Big Man on Campus

Monday, February 11, 2008

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"It is the most difficult thing in the world to get any group of workers excited, agitated, interested in pensions. So when you hear of a local and a group of locals and workers coming together to say collectively on a campus that pensions is the issue, for a guy like myself that's like manna from heaven..."

Sid Ryan was on campus today for a townhall organized by Stakeholders at U of G, the panel is demanding an end to attacks on worker's pensions and benefits. The first speaker of the afternoon was Bruce Ryan from the Retirees Association to speak about what it is like on a U of G pension. Right now both CUPE 1334 representing trades and maintenance and the U of G Faculty association are considering the possibility of striking next month.

The situation for people on pension from the University of Guelph is deteriorating, especially for those on the lower end of the pay-out scale. "The important thing about all three pension plans [being paid out to former U of G workers] is that none of these are fully indexed which means if inflation increases by less than 2% in a year, there is no adjustment to the pension payout. Since 1999 the purchasing power of the pension plans is 11%." Over the course of ten years there is a loss of $2,400 in real buying power from a $12,000 pension. There is also the problem of health benefits. Insurance companies are moving the weight onto the university and to pensioners "to look after their bottom lines." Retires are without a voice on changes to medical benefits despite the fact that they contribute over one million dollars annually.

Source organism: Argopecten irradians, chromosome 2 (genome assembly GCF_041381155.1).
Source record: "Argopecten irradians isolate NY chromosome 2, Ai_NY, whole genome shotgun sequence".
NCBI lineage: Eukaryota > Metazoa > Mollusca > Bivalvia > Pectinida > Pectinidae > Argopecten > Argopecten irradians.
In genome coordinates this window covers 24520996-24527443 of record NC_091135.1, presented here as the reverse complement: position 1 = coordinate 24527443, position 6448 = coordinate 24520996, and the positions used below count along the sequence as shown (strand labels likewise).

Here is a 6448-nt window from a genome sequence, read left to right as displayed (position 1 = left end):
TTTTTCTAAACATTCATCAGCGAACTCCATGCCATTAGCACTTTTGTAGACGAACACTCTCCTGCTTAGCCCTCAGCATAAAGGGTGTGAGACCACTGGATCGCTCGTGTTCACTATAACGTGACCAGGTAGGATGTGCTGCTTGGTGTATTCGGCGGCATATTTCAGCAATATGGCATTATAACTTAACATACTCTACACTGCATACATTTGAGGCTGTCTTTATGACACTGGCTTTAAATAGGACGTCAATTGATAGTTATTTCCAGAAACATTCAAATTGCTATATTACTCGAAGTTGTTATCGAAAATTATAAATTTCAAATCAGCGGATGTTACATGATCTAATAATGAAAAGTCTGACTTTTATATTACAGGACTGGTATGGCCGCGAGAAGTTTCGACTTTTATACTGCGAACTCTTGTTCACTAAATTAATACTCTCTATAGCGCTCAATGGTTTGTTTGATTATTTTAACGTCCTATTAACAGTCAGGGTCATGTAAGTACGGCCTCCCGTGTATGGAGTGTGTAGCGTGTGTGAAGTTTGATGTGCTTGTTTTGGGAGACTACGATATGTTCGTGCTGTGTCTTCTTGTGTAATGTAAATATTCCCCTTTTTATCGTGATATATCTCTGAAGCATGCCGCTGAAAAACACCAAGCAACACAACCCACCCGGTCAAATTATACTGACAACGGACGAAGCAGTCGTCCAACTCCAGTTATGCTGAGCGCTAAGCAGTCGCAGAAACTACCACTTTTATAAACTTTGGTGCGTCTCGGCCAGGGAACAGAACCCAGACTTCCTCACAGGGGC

Sid Ryan came to the podium next to address workers and faculty that had sacrificed their lunch hour to be present. He spoke about the wonder of solidarity being shown by 11 separate working groups at U of G coming together in mutual support with his diluted Irish brogue. Pensions are of major importance in Ryan's eyes as can be noted by his quote at the top of this article. The biggest problem in the eyes of the unions is "contribution holidays." A contribution holiday is "a period when the contributions to a pension scheme are put on hold, the most common reason for this being a situation of overfunding." Glossary of Statistical Terms When the invested pension fund gains returns higher than is needed to maintain the fund the university has taken these holidays. However, since 2000 as markets have tumbled, surpluses seen in the 80s and 90s have disappeared. "When the employer mismanages the pension plan and can not meet the pension promise they always come back to the workers and say 'now we want you to increase your contribution, we want you to cut your benefits and your wages. It always falls back on the workers."